MONROE COUNTY (WBRE/WYOU) — A roundtable discussion took place in the Poconos with state and local leaders about the challenges the early child care industry is facing.
At the roundtable, those in the industry spoke about how they can’t meet the needs of all children due to staffing issues and lack of state funding.
“How do we keep our quality care without raising tuition for the parents that are already struggling?” said Jennifer Smith, owner, of Wee Wons Daycare and Preschool.
Jennifer Smith owns a daycare in Poconos Summit a facility that she says is lucky to be fully staffed but is unable to expand for the more than 60 children on the waiting list due to limited funding.
Smith attended a roundtable discussion at the Pocono Mountain united way Friday morning to speak about the challenges her industry is facing.
Senator Mario Scavello was in attendance and says the first five years of a child’s life are crucial for education.
“You invest in the kids at an early age, it saves money for the commonwealth and it’s for the right reasons. So that’s what we have to do a better job with the investing,” explained Scavello.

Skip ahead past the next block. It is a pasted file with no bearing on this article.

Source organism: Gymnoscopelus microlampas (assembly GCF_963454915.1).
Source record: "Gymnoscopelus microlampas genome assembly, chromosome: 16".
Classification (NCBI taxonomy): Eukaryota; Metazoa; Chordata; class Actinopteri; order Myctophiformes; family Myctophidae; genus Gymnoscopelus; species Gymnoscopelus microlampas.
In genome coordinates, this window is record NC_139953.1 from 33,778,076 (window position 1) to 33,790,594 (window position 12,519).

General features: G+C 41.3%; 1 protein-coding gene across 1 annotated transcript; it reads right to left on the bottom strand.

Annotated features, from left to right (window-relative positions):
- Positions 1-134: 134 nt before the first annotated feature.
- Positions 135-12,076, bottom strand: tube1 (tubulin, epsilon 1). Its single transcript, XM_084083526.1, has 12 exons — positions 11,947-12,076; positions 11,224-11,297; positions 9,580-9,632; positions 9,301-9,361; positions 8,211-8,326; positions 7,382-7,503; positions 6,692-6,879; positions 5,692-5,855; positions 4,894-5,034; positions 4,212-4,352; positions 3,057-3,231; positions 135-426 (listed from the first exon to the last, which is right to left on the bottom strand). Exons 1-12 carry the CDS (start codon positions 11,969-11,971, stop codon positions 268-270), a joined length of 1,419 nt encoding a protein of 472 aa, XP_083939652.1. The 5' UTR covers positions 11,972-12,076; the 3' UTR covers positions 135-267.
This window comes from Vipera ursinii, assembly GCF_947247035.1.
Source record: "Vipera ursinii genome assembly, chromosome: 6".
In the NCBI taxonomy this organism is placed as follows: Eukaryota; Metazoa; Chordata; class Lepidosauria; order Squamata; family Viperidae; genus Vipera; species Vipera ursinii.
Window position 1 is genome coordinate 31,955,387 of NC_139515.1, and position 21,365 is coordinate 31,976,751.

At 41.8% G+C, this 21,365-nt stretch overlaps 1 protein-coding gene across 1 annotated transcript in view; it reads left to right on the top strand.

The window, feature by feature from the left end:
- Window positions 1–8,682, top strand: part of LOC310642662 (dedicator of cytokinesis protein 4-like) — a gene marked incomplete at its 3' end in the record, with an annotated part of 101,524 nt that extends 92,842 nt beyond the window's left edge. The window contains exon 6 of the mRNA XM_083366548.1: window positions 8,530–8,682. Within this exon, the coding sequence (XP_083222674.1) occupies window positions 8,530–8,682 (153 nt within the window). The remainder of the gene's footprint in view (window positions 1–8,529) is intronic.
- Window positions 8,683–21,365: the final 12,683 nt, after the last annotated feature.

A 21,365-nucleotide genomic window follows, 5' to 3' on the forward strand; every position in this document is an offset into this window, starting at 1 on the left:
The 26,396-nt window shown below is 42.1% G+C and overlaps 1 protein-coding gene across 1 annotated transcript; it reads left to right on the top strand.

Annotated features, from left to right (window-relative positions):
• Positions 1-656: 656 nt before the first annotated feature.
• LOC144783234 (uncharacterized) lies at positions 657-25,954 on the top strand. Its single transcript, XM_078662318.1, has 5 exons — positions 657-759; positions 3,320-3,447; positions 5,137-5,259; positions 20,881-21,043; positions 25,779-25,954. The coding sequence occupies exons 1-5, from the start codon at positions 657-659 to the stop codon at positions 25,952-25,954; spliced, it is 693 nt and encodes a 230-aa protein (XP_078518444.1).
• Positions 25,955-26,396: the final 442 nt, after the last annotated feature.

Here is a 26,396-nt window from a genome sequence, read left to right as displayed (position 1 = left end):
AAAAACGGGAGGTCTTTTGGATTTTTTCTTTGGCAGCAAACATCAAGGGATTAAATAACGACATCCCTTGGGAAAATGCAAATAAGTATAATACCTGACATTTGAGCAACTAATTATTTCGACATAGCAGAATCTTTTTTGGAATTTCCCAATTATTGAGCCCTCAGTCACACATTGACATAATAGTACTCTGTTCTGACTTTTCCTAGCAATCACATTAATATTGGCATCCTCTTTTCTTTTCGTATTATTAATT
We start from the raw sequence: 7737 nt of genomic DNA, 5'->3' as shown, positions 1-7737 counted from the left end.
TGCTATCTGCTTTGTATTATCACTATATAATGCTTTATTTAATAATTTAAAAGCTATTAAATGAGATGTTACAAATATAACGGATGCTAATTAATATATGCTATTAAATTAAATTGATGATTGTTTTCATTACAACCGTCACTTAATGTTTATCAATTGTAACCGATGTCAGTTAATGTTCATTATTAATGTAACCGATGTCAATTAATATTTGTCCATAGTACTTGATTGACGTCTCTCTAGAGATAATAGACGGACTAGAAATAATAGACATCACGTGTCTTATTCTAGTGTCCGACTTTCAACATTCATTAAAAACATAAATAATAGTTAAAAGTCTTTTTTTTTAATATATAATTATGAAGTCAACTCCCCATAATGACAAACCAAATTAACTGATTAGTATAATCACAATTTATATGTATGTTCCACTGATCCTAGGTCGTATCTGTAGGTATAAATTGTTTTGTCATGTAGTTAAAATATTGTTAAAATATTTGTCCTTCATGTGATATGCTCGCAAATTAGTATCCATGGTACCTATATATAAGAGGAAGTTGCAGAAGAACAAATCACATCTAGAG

Kimberly early says the Pre-K for pa campaign is asking state policymakers to raise the high-quality pre-kline by 70 million dollars to serve an additional 2,308 children.
“Child care wages are impacting the child care staffing crisis. It’s because of those low wages and benefits that really is the cause to why they aren’t able to recruit the staff that they need,” stated Kimberly.
The extra funding is something that those in the field say would benefit not just the kids but the families.
“It means people in our community can go to work secure knowing that their children are cared for instead of settling for something less, knowing that that can deeply impact their growth and development,” explained Dr. Kate Curry, early childhood faculty, of the Northampton Community College Monroe.
That campaign is also asking for additional funding that would give childcare workers an extra two dollars per hour.